Winter Storm Watch issued February 25 at 8:55PM MST expiring March 1 at 12:00AM MST in effect for: Archuleta, Delta, Dolores, Eagle, Garfield, Gunnison, Hinsdale, La Plata, Mesa, Montezuma, Montrose, Ouray, Pitkin, San Juan, San Miguel
CLEAR CREEK COUNTY, Colo. - Every day, thousands of people drive through the Eisenhower Tunnel and the Johnson Tunnel on Interstate 70 in the mountains. But did you know there are dozens of highly-trained workers behind the scenes keeping you safe as you drive the 1.7-mile tunnels?
You've likely seen the signs that tell you the speed limit is 50 mph, but have you spotted the fire exits? The crossovers? The booth where someone can sit and monitor traffic? Let's go inside the tunnels!
Secret #1. Sidewalks. Yes, there is a sidewalk on each side of the tunnel. Workers use them, but you can't walk it or bike it. CDOT employee Bob Hammond, seen walking here, says he prefers to face traffic when he has to walk into the tunnel.
Secret #2. Phones. Notice to Hammond's right, there's a box on the wall that says "phone." Yes, there is a phone inside. You can use that phone to call the workers inside the tunnel.
However, you don't have to call the workers. They can see you!
Secret #3. Cameras. CDOT has cameras every 850 feet throughout the tunnel and the workers are watching everything going on!
Secret #4. Control room. Inside the tunnel walls is a control room where two workers are always on staff to monitor a wall of cameras in both tunnels.
Secret #5. Carbon monoxide detectors.
Those workers are not only monitoring the vehicles driving through the tunnel, they're monitoring an important number -- carbon monoxide levels. As you drive through the tunnels you may spot the CO detectors in the tunnels.
Secret #6. Pulpits. If you're in the passenger seat, look closely as you travel through the tunnel for a booth set in the wall with stairs. Any guesses what this "pulpit" was used for?
Answer: When the Eisenhower Tunnel was first opened in 1973, they didn't have a camera system, so workers sat in these booths and watched traffic in person. Fortunately, that didn't last long. Within a year, the camera system was running and workers were able to get out of these small booths.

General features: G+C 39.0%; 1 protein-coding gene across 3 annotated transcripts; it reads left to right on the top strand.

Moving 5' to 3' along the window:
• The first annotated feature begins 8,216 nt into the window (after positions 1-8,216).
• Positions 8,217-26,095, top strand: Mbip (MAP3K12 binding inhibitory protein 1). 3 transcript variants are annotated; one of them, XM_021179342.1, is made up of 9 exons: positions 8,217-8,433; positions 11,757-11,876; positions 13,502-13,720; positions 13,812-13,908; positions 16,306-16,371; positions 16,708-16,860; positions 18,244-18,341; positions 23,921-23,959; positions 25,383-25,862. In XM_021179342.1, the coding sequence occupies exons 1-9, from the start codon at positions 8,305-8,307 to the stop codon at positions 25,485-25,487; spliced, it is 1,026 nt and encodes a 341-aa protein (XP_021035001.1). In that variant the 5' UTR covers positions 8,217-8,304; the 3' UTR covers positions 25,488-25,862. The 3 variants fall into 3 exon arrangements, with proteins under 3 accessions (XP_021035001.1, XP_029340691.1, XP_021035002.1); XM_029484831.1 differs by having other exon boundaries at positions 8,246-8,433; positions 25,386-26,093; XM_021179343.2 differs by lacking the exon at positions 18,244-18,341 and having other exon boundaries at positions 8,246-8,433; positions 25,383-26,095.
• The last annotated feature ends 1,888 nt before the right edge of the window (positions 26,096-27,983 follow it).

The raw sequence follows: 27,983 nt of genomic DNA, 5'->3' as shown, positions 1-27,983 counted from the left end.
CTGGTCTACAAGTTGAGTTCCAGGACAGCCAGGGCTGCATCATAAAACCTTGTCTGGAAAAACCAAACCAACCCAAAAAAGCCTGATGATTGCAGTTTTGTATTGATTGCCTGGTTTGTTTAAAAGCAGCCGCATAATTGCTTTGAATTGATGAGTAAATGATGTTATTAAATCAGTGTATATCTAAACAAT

Secret #7. Fire exits. If there's a fire in the tunnel, there are emergency exits for people, but not your vehicle. If there's a fire, workers will stop traffic and turn on strobe lights to direct you to a fire exit.
Secret #8. Crossovers. If you ever need to use the fire exit, open the door and you'll find yourself inside a lighted walkway that leads to the other tunnel so you can escape.
However, if your car breaks down in the tunnel, don't get out of your car. The workers will know immediately that you're stuck and will put a message on a lighted board that says, "stay in your car, help is on the way."
Secret #9. Firefighting fleet.
How do they fight a fire at the tunnel? Most of the workers at the tunnel are trained as firefighters and they have fire trucks inside the tunnel ready to be used. And they do get used.
"We average three car fires a year inside the tunnels," explained retired maintenance supervisor Michael Salamon.
Secret #10. Fire extinguishers.
As you drive through the tunnel, you may see boxes with the word fire above them. Those are fire extinguishers.
Secret #11. Fire hydrants.
In the tunnel, you may notice some red lines on the wall occasionally. That typically marks the location of a fire hydrant, so workers can find them easily. In one tunnel, the hydrants are buried in the ground. In the other tunnel, the hydrants in the sidewalk. There's a hydrant every 250 feet.
Workers at the tunnel have a lot of jobs.
Secret #12. Spring cleaning.
In addition to being firefighters, workers at the tunnel are also cleaners. Ever noticed how dirty the walls get in the tunnel?
You can really tell the difference between a clean wall and a dirty wall when a panel gets replaced. Workers use a special tanker to wash the tunnel walls twice a year. Salamon says they used a mixture of heated water and soap and a scrub brush, like a car wash, to clean the walls. The process takes about two weeks.
The walls are typically cleaned in May and again in the fall.
Secret #13. Light bulbs.
Another maintenance job is changing the light bulbs. There are 2,800 light bulbs per tunnel. Have you noticed there are two kinds of white, overhead lights inside the tunnel?
There are HID (high-intensity discharge) lights that gradually ramp down as you go into the tunnel and gradually ramp up as you leave the tunnel.
Salamon said the burned out lights are changed twice a year.
Secret #14. Ventilation.
As you drive toward the tunnels, look at the roof.
See those big purple things? Those are part of the ventilation system. There are seven on each side of the tunnel to move the exhaust air. Here's what one of those exhaust fans looks like inside.
Secret #15. Power.
The Eisenhower Tunnel has its own power substation. The tunnel gets power from Lake Dillon and Georgetown.
Secret #16. Water. The Eisenhower Tunnel has its own reservoir and water treatment plant to provide water for the staff bathrooms and for drinking. We didn't get a photo of the reservoir since it's underground.
And Secret #17. The westbound bore/Eisenhower Tunnel is the highest vehicle tunnel in the world at 11,155 feet, according to CDOT.
While the tunnels were built in the 1970s, they're still pretty fascinating today!